Middle class cannot sustain BC Liberal tax policy

Editor: Black Press

The rhetoric is abundant these days about how to achieve economic growth and prosperity in the “best place on Earth.”

There are two schools of thought in B.C. when it comes to fair tax policy.

The Liberals are of the firm belief that the lower the corporate tax rate the better off we will be and the New Democrats want a more balanced approach.

Here are some numbers out of the government’s own public accounts:

In 2001 when the Liberals came to power, corporate taxes, including royalties of various kinds, totalled about 22 per cent of government revenues.

Liberal tax policy has dropped that down to 10 per cent today.

In real dollars that’s about $1 billion less per year. That’s a drop of about 20 per cent. By comparison, we lowly taxpayers are now forking out about $8 billion. An increase of about 60 per cent since 2001.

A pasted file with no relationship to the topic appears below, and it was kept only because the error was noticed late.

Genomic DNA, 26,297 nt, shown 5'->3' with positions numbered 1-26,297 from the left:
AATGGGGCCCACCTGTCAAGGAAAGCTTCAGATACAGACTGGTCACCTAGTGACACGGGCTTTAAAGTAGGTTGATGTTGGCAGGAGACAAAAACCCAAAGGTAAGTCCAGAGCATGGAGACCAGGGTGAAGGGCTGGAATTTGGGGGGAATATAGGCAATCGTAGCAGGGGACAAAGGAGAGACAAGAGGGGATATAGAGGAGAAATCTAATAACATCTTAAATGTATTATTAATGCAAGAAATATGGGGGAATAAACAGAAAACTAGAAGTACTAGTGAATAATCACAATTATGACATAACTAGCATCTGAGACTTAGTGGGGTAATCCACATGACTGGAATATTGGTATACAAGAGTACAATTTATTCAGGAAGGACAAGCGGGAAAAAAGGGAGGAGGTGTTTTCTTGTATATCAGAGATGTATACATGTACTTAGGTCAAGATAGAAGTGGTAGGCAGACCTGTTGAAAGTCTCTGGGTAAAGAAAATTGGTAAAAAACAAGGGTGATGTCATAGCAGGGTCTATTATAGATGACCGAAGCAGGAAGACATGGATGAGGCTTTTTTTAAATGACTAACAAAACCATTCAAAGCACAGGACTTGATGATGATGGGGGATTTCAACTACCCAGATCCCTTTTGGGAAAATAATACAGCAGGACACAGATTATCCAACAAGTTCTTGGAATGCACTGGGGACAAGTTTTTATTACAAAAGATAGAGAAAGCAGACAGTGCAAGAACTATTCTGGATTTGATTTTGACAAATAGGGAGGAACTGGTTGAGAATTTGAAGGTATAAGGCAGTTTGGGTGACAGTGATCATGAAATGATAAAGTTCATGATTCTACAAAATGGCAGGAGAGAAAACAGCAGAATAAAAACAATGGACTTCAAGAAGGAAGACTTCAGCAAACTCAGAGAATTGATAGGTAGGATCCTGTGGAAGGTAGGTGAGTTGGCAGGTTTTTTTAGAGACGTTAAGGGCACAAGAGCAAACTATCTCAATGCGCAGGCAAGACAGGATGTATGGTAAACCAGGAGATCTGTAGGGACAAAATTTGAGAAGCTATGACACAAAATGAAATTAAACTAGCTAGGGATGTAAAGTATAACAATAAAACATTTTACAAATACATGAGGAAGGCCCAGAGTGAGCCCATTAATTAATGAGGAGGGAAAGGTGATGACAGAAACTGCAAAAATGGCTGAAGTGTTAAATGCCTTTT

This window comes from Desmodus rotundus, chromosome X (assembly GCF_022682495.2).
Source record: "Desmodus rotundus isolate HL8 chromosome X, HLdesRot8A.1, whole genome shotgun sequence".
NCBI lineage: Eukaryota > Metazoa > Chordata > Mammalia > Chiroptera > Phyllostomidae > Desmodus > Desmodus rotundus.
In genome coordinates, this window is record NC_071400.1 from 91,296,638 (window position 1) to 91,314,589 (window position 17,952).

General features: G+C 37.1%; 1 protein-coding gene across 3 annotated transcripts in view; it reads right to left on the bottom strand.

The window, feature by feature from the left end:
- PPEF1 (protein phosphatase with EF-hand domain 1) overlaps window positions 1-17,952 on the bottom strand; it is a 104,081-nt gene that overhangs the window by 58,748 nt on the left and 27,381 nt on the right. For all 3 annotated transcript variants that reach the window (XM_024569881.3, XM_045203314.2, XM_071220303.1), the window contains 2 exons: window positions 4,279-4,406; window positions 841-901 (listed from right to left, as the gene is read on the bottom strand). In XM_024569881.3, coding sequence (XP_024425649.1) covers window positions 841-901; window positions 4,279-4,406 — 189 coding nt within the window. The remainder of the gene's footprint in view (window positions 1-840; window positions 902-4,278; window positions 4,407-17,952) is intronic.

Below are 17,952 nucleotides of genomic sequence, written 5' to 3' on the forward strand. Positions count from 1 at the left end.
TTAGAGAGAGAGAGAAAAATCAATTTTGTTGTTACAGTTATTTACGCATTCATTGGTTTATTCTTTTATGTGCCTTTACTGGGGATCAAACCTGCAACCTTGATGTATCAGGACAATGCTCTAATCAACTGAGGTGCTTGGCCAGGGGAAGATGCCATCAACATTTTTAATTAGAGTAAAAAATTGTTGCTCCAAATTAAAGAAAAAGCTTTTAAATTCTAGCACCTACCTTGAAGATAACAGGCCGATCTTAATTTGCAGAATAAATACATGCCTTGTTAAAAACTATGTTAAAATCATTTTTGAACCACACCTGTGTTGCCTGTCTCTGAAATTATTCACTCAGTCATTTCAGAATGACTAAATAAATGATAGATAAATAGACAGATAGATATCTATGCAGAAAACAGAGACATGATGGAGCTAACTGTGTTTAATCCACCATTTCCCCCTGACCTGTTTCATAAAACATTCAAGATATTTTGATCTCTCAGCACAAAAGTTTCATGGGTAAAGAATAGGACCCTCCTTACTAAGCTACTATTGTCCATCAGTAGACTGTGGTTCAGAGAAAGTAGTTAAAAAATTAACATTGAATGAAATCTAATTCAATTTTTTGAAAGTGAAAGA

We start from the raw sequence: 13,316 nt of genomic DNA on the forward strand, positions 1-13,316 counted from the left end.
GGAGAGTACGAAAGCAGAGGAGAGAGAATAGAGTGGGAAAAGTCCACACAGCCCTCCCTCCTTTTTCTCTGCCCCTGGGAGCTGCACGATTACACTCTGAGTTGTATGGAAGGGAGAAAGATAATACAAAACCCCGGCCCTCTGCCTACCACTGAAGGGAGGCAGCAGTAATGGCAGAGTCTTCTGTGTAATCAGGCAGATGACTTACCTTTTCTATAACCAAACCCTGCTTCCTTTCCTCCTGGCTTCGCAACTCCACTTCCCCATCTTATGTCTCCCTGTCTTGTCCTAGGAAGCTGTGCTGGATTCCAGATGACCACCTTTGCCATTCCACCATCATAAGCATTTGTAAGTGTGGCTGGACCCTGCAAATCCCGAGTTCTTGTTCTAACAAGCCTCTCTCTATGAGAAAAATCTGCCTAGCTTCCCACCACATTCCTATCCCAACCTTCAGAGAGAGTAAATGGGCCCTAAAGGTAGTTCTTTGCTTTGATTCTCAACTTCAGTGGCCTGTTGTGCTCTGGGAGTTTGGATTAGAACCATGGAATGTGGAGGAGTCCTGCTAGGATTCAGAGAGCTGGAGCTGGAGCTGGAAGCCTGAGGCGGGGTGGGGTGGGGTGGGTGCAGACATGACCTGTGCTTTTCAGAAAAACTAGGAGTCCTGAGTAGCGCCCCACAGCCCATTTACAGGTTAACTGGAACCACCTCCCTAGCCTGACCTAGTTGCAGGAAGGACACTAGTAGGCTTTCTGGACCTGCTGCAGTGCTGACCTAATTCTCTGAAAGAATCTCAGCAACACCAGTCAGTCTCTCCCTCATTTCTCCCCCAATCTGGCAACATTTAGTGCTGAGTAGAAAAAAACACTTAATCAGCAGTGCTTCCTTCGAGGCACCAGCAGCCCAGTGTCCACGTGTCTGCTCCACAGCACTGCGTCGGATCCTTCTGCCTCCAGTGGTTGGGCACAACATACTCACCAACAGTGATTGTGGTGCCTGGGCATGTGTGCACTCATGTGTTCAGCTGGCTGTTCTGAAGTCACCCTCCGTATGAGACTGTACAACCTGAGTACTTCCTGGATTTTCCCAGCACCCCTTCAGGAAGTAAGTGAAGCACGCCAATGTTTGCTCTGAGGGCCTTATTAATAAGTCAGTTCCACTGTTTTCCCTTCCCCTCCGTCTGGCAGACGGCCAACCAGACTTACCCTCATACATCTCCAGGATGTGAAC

The HST is another $1.9 billion whack in the pants.

All these various shifts in the tax burden will have an effect on our property tax bills as the province looks at “downloading” opportunities to make up for ever shrinking revenues. Right now the year-over-year increases average about 1.7 per cent. The fly in the ointment now is the B.C. Chamber of Commerce proposal that a “review” of municipal business taxes take place.

This could mean a transfer or shift of up to 24 per cent onto residential property taxpayers.

What benefit could there be in supporting a drop in the disposable income of their customers? Maybe Walt Cobb can answer that one for us.

Perhaps the Liberals can also explain why B.C. is now the leader in job losses in the country.

Why is the minimum wage the same it’s been for the last 10 years? Why are real wages decreasing?

The middle-class taxpayers who pay the bulk of the provincial income tax cannot sustain government entirely on their own.

We must develop a fair and equitable taxation system that benefits all British Columbians and not just a select few.

Richard Vollo

Williams Lake

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